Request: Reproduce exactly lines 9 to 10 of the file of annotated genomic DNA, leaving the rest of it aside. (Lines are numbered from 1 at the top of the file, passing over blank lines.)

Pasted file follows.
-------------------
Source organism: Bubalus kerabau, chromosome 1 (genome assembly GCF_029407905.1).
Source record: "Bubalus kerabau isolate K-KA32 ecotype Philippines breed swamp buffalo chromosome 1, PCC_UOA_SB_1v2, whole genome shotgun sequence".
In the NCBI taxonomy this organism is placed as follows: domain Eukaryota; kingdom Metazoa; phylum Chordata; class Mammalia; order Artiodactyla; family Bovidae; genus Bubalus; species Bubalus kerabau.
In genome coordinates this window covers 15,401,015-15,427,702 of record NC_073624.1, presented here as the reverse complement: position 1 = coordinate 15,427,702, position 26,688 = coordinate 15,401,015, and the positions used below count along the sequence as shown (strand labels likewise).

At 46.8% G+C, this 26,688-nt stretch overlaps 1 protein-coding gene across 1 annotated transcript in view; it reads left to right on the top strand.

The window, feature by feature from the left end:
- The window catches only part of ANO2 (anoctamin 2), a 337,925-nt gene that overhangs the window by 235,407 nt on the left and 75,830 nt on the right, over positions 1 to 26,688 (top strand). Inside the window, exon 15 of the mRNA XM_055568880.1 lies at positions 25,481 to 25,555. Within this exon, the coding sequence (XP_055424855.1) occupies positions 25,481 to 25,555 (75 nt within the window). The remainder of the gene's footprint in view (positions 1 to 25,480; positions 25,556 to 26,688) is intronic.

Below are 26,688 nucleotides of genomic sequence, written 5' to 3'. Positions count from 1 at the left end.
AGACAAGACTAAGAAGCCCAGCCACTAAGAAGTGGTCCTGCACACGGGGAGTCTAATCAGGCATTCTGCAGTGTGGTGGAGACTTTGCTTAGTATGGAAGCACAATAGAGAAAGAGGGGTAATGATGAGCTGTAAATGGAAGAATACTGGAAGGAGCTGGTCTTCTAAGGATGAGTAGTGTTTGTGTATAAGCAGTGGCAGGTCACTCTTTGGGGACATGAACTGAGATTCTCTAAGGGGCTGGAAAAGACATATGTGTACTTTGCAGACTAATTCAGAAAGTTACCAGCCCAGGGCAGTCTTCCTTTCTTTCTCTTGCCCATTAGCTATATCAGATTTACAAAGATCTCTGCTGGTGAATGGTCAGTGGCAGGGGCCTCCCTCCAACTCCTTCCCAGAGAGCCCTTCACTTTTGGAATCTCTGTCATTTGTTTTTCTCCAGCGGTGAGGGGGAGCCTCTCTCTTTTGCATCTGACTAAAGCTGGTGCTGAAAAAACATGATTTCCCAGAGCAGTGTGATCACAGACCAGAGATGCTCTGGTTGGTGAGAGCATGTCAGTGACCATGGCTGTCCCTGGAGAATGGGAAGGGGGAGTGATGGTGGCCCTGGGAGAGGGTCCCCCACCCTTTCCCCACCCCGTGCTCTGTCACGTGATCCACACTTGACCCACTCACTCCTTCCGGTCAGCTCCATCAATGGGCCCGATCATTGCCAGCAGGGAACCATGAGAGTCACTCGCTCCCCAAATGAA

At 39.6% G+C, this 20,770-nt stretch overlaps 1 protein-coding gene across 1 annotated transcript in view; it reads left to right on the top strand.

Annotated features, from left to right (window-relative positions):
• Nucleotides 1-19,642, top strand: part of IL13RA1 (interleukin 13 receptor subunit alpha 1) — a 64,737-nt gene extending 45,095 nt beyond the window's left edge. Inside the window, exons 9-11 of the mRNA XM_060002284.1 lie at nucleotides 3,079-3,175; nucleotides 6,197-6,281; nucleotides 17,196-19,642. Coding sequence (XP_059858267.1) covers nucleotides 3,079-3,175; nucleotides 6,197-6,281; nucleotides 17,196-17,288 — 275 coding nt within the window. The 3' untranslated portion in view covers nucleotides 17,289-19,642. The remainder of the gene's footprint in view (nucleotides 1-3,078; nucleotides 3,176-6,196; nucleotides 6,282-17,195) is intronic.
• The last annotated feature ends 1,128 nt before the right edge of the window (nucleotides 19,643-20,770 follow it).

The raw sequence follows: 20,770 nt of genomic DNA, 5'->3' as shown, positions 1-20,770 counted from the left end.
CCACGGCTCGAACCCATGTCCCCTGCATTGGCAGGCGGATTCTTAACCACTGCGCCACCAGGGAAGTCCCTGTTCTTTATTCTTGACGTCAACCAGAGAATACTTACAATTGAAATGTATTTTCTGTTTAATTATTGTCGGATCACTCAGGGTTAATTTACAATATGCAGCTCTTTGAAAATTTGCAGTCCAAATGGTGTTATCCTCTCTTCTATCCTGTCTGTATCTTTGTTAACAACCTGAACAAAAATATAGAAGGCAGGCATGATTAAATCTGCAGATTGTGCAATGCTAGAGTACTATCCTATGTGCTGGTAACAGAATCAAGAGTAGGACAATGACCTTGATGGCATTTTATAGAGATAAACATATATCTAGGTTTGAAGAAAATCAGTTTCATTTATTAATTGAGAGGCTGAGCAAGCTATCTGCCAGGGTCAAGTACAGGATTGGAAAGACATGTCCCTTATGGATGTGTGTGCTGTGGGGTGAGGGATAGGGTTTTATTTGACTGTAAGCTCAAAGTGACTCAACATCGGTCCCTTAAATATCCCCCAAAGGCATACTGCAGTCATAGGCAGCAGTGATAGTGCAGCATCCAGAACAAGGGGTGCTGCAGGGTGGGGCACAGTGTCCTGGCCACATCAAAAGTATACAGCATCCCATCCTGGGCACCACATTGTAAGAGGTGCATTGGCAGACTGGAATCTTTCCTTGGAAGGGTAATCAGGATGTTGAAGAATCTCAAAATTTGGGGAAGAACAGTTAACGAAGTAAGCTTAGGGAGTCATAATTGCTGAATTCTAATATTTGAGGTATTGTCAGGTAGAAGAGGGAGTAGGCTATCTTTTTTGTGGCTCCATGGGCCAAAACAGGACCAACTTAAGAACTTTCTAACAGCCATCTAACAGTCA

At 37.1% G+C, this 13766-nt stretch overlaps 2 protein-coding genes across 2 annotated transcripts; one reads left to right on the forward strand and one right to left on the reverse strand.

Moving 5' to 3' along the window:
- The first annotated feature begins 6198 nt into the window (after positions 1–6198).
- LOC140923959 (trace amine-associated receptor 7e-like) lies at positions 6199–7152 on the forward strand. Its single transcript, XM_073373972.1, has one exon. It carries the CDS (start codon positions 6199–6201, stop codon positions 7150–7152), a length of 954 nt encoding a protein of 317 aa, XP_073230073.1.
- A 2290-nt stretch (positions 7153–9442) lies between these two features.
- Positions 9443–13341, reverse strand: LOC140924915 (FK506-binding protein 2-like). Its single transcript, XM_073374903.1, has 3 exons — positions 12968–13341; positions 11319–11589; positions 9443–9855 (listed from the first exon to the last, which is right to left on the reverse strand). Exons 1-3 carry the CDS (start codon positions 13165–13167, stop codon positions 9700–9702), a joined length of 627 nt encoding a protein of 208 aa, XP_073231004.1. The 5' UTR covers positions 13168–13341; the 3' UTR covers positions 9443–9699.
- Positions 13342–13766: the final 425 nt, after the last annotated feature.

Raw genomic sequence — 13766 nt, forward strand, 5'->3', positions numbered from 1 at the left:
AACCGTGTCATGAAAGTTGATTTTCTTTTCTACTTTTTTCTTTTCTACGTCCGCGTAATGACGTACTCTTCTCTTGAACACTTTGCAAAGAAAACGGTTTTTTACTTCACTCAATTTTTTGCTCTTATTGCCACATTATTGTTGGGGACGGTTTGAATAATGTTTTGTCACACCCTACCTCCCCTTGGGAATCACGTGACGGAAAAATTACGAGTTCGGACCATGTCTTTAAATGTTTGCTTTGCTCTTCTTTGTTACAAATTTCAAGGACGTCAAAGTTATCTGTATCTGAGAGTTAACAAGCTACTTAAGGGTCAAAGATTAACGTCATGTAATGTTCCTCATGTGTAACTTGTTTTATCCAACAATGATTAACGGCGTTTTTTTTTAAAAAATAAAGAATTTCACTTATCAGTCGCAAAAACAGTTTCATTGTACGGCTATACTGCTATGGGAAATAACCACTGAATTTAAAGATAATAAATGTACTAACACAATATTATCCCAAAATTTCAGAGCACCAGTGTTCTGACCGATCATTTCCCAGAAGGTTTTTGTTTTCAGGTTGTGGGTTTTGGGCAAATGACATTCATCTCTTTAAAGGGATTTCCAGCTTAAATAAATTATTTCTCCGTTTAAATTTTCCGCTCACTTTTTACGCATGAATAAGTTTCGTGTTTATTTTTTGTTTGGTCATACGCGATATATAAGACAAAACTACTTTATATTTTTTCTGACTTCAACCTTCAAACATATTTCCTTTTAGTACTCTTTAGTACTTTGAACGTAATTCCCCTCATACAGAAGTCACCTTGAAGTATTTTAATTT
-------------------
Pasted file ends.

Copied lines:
AGACAAGACTAAGAAGCCCAGCCACTAAGAAGTGGTCCTGCACACGGGGAGTCTAATCAGGCATTCTGCAGTGTGGTGGAGACTTTGCTTAGTATGGAAGCACAATAGAGAAAGAGGGGTAATGATGAGCTGTAAATGGAAGAATACTGGAAGGAGCTGGTCTTCTAAGGATGAGTAGTGTTTGTGTATAAGCAGTGGCAGGTCACTCTTTGGGGACATGAACTGAGATTCTCTAAGGGGCTGGAAAAGACATATGTGTACTTTGCAGACTAATTCAGAAAGTTACCAGCCCAGGGCAGTCTTCCTTTCTTTCTCTTGCCCATTAGCTATATCAGATTTACAAAGATCTCTGCTGGTGAATGGTCAGTGGCAGGGGCCTCCCTCCAACTCCTTCCCAGAGAGCCCTTCACTTTTGGAATCTCTGTCATTTGTTTTTCTCCAGCGGTGAGGGGGAGCCTCTCTCTTTTGCATCTGACTAAAGCTGGTGCTGAAAAAACATGATTTCCCAGAGCAGTGTGATCACAGACCAGAGATGCTCTGGTTGGTGAGAGCATGTCAGTGACCATGGCTGTCCCTGGAGAATGGGAAGGGGGAGTGATGGTGGCCCTGGGAGAGGGTCCCCCACCCTTTCCCCACCCCGTGCTCTGTCACGTGATCCACACTTGACCCACTCACTCCTTCCGGTCAGCTCCATCAATGGGCCCGATCATTGCCAGCAGGGAACCATGAGAGTCACTCGCTCCCCAAATGAA

At 39.6% G+C, this 20,770-nt stretch overlaps 1 protein-coding gene across 1 annotated transcript in view; it reads left to right on the top strand.